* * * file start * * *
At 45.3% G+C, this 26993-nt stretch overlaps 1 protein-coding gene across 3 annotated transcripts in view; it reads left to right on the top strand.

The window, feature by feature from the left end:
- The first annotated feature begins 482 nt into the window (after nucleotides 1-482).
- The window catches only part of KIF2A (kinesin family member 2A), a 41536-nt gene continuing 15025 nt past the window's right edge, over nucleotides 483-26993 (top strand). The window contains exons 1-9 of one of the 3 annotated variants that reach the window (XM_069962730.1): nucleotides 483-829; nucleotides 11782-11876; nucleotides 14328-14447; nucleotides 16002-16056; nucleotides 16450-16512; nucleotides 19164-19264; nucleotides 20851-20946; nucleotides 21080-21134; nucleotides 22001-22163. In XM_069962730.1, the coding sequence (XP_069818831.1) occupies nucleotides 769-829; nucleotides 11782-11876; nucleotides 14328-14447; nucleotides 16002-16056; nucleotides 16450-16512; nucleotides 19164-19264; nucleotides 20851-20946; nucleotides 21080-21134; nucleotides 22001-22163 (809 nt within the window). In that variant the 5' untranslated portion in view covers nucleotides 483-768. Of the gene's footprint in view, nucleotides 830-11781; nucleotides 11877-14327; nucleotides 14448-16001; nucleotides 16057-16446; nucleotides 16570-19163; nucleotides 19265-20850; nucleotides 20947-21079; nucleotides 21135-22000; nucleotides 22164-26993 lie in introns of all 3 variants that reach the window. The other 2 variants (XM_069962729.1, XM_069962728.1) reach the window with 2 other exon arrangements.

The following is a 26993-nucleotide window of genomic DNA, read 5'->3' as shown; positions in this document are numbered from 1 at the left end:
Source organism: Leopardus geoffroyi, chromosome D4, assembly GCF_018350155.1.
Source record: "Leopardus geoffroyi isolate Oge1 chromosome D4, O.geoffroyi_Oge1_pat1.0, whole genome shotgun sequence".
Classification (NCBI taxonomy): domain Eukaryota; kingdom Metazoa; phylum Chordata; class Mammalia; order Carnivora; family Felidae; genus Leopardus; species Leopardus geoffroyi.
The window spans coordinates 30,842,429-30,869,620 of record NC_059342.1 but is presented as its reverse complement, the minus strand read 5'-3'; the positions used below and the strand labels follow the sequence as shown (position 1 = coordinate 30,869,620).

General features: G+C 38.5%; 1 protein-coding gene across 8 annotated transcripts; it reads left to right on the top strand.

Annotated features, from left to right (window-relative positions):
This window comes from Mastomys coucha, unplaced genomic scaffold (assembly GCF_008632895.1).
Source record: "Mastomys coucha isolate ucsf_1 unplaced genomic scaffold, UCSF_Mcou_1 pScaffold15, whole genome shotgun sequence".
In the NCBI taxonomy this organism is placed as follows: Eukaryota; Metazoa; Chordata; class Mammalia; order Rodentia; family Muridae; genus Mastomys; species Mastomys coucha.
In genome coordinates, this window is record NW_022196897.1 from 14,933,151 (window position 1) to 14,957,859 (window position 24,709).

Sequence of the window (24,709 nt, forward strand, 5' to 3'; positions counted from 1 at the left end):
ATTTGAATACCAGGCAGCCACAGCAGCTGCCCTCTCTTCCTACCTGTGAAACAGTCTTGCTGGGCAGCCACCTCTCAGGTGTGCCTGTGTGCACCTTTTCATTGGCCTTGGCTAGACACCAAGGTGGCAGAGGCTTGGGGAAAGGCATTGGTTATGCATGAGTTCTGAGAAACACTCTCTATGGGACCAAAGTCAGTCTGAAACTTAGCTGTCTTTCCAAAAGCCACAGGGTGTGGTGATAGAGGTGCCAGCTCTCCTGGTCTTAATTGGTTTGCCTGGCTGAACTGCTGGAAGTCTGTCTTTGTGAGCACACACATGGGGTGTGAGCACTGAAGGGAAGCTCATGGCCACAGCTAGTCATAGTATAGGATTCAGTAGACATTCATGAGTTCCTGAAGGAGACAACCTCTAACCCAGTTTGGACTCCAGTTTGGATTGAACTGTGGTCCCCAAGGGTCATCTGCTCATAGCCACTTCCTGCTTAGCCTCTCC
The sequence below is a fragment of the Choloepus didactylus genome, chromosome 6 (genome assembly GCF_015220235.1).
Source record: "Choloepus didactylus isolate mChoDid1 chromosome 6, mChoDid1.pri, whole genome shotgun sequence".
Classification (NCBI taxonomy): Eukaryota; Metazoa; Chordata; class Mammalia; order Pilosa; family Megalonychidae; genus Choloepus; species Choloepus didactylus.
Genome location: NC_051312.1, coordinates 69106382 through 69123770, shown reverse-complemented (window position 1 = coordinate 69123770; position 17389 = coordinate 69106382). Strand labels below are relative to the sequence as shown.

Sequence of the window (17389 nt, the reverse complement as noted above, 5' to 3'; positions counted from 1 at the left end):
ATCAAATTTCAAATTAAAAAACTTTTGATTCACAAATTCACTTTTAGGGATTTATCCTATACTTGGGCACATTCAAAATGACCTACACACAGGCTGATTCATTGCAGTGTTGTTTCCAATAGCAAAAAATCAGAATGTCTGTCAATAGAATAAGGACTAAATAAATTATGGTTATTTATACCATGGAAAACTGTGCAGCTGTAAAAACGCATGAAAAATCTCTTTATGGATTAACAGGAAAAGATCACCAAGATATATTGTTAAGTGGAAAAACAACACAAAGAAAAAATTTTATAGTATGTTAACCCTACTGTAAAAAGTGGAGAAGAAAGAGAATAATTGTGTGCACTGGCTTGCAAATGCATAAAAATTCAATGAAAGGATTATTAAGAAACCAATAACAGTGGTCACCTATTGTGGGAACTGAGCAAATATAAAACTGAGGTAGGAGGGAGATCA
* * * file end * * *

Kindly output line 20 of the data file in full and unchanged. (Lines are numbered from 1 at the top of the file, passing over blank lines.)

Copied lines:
Classification (NCBI taxonomy): Eukaryota; Metazoa; Chordata; class Mammalia; order Pilosa; family Megalonychidae; genus Choloepus; species Choloepus didactylus.